As this site is primarily a learning exercise in publishing websites with CI/CD systems and any content on it is an afterthought, this is the obligatory post about how these words made it from my keyboard to your screen.
This site uses the Hugo static site generator with a lightly customised version of the Coder theme. I write content in Markdown files and store them here in GitLab. When changes are committed, a CI/CD pipeline generates the HTML files and publishes the final output to AWS S3. A CloudFront CDN reads from that S3 bucket and sends it to you.
Generating the pages
For Hugo, I could use GitLab’s own Hugo images intended for use with their GitLab Pages setup, but as this is a learning exercise, and also because I wanted to use the extended variant of Hugo with more features enabled, I built my own based on GitLab’s. It uses the same updating system to poll for new versions of Hugo each night and push a change to trigger the build of a new package. The same Docker image is used locally for previewing changes while writing on my laptop.
s3deploy is written by bep, the creator of Hugo, and was written specifically to take the output generated by Hugo and push it to an AWS S3 bucket. There didn’t seem to be any regularly updated Docker images for it, so I made one. Since building this, it has become possible for Hugo to upload directly to an S3 bucket, but it can’t do the CloudFront cache invalidation which s3deploy does, so s3deploy is still useful.
Serving the site
GitLab CI runs s3deploy which pushes changes to an S3 bucket - and I could have stopped there. It is possible to serve a website straight out of an S3 bucket, and I have checked that it works with this site. However you can’t use TLS with an S3 hosted website and HTTPS is pretty much a hard requirement these days, even for a personal blog site.
So I have AWS CloudFront in front of the S3 bucket to do TLS offloading. The fact that it is also a very good CDN is an added benefit, but not something I’m likely to need for a personal website.
There are two ways of configuring CloudFront to use S3 as an origin to get content from - either using S3 in its website mode and making HTTP requests to it like CloudFront would when being a CDN for any site hosted outside of AWS, or using the S3 API to request objects. It doesn’t really matter for a public website, but publicly readable S3 buckets are not considered best practice, so I went with the API approach.
The downside of reading from the S3 API rather than an S3 website is that index
documents aren’t handled automatically, i.e. it doesn’t know that
https://plett.uk/about/ should really be
To solve this, I am running a Lambda@Edge function which gets called whenever
CloudFront requests an object from S3. It checks the path of the object being
requested from S3 and, if it ends with a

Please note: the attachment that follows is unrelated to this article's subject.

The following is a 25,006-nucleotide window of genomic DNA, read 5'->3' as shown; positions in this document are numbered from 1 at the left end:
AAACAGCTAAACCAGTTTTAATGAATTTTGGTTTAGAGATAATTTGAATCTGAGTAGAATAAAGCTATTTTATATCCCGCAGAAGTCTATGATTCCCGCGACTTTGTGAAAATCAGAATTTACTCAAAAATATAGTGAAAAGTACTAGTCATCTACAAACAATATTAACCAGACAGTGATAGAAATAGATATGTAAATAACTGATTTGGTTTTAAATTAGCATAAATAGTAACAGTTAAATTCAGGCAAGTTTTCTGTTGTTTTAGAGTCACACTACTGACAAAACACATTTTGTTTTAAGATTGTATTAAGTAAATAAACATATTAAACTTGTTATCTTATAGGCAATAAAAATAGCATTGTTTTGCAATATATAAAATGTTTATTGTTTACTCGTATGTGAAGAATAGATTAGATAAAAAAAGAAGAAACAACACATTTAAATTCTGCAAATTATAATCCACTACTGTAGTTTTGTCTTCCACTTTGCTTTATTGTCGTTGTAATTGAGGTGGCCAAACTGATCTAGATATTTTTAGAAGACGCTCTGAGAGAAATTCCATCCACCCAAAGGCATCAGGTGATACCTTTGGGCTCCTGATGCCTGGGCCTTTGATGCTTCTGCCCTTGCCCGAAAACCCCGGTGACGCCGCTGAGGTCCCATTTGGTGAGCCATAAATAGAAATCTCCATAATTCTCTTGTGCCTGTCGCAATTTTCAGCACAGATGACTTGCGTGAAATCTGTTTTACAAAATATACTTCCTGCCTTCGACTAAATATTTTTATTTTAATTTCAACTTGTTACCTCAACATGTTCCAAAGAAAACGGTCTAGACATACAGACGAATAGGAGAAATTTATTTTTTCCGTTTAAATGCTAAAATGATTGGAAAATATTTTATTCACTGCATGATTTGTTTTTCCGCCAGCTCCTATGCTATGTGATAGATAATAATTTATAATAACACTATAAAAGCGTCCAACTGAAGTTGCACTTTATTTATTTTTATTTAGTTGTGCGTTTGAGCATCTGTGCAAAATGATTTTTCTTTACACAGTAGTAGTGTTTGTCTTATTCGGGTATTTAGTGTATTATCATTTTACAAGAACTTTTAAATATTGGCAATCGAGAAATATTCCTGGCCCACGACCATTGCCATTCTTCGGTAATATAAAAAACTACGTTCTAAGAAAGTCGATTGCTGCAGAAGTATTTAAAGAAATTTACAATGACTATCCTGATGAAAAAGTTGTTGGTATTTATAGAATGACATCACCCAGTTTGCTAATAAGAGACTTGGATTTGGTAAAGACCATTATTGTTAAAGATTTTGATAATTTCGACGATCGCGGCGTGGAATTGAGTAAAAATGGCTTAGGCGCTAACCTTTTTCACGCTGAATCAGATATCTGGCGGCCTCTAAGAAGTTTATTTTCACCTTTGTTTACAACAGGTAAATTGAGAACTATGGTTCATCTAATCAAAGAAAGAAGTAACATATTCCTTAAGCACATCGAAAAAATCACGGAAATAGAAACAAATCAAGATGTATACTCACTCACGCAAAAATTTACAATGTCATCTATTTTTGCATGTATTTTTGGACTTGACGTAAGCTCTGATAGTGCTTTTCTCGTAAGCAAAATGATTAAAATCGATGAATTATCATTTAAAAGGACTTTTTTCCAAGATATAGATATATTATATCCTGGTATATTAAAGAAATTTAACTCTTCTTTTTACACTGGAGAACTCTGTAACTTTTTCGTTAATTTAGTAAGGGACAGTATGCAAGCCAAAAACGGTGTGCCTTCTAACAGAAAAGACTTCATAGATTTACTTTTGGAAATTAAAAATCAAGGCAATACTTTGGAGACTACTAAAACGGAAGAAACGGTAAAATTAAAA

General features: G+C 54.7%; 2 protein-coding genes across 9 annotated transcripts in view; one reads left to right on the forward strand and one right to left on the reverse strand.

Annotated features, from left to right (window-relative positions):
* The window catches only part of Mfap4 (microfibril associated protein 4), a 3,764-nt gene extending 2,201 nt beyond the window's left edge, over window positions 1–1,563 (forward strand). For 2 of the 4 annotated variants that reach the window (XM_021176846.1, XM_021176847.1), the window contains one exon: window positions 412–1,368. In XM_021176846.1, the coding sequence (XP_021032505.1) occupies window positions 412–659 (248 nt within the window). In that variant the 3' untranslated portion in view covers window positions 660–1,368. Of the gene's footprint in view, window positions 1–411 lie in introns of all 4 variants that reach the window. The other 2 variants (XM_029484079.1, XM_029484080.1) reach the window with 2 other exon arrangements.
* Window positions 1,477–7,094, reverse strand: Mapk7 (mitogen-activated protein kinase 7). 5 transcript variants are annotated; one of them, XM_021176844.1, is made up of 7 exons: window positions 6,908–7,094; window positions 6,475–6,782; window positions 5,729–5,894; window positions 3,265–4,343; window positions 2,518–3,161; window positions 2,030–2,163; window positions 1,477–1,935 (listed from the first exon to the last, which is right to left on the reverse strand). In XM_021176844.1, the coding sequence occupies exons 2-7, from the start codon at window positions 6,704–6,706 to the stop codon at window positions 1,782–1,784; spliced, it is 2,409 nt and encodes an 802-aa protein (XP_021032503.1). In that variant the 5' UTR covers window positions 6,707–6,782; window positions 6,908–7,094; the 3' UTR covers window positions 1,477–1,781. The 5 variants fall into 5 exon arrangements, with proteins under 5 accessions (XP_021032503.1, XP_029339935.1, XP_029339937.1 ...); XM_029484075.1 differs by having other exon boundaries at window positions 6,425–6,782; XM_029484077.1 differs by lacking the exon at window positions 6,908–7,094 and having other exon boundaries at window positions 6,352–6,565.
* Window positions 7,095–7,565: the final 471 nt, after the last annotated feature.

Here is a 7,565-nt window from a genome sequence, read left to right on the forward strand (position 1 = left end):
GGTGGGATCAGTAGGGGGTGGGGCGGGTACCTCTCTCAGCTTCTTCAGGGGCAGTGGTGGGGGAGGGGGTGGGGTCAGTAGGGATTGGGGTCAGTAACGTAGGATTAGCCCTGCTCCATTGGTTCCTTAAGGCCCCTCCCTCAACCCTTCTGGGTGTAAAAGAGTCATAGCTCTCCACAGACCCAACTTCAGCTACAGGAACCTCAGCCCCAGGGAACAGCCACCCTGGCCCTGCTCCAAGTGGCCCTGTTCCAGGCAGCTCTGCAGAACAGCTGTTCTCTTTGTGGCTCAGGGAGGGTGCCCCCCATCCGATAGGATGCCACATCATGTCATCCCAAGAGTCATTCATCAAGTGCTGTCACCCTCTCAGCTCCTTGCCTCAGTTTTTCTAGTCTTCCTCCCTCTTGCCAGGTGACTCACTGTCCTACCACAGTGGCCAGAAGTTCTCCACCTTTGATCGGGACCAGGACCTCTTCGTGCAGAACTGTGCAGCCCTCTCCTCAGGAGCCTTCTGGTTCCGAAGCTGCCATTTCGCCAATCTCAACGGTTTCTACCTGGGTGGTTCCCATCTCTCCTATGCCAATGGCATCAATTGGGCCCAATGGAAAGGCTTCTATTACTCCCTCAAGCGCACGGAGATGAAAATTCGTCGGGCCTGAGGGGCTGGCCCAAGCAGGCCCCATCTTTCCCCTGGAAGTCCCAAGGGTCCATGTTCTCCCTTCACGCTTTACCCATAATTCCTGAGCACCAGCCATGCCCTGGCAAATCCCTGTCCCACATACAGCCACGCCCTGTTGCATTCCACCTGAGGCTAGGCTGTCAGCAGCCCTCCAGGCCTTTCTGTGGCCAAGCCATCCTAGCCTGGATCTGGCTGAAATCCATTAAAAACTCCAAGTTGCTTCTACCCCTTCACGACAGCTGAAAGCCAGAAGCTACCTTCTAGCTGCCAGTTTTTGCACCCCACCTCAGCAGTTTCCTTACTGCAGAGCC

index.html to it.
I also have a Lambda@Edge script to add some HTTP headers on the response back from the S3 bucket to enable HSTS, set a Content Security Policy and some other security headers, which all combine to give a good score on the Qualys SSL Report.
Workflow and writing the content
master branch of the git repo is continously deployable. Commits to
it trigger the CI/CD pipeline to make changes live, so only finished content
gets put there, normally via a merge from a different git branch.
I typically have several incomplete articles in progress at any one time, so I
keep each article in its own branch and work on them locally on my laptop using
the same docker image that the GitLab CI runner uses, so I have a
reasonable level of confidence that the published site will look the same as my
local copy. Once I’m happy with the output, I merge it into the
For changes which might affect the ability to build the site, such as upgrading
to a newer version of Hugo or applying tweaks to the theme, I have a
branch which has its own GitLab CI config, S3 bucket and CloudFront CDN which
are all as similar as possible to the main site. I use this to check that it
still renders okay on multiple clients.
The staging site has another Lambda@Edge script on it which requires HTTP Basic Authentication to view it. That’s not for any security reasons - just that it is configured to render unfinished draft articles which don’t appear in the main site, so I wanted to stop it accidentally being crawled.
I could use a service like Netlify or GitHub Pages and have all of this hosted for zero cost, but this is a learning exercise so understanding all the moving parts is a requirement, and the costs for it are exceedingly small.
I’m using the GitLab.com SaaS Free Tier which gives me unlimited repositories and 2000 minutes of CI build time for free each month. A full build of the website and a sync of any changes to S3 takes between 60 and 90 seconds, meaning I can push changes to the website at least 50 times every day for a month before running into any limits. And, if I do, it is possible to self-host your own CI runner, or even your own GitLab instance.
For the AWS costs, having
plett.uk in Route 53 costs me US$ 0.50 per month. My
Lambda@Edge usage is low enough to fit well inside the free tier limits, and the
S3 and CloudFront utilisation is low enough that it comes out at $0.00 each
month. If I actually write some content that people care about reading then
those figures might go up, but for now the total cost is $0.50 per month.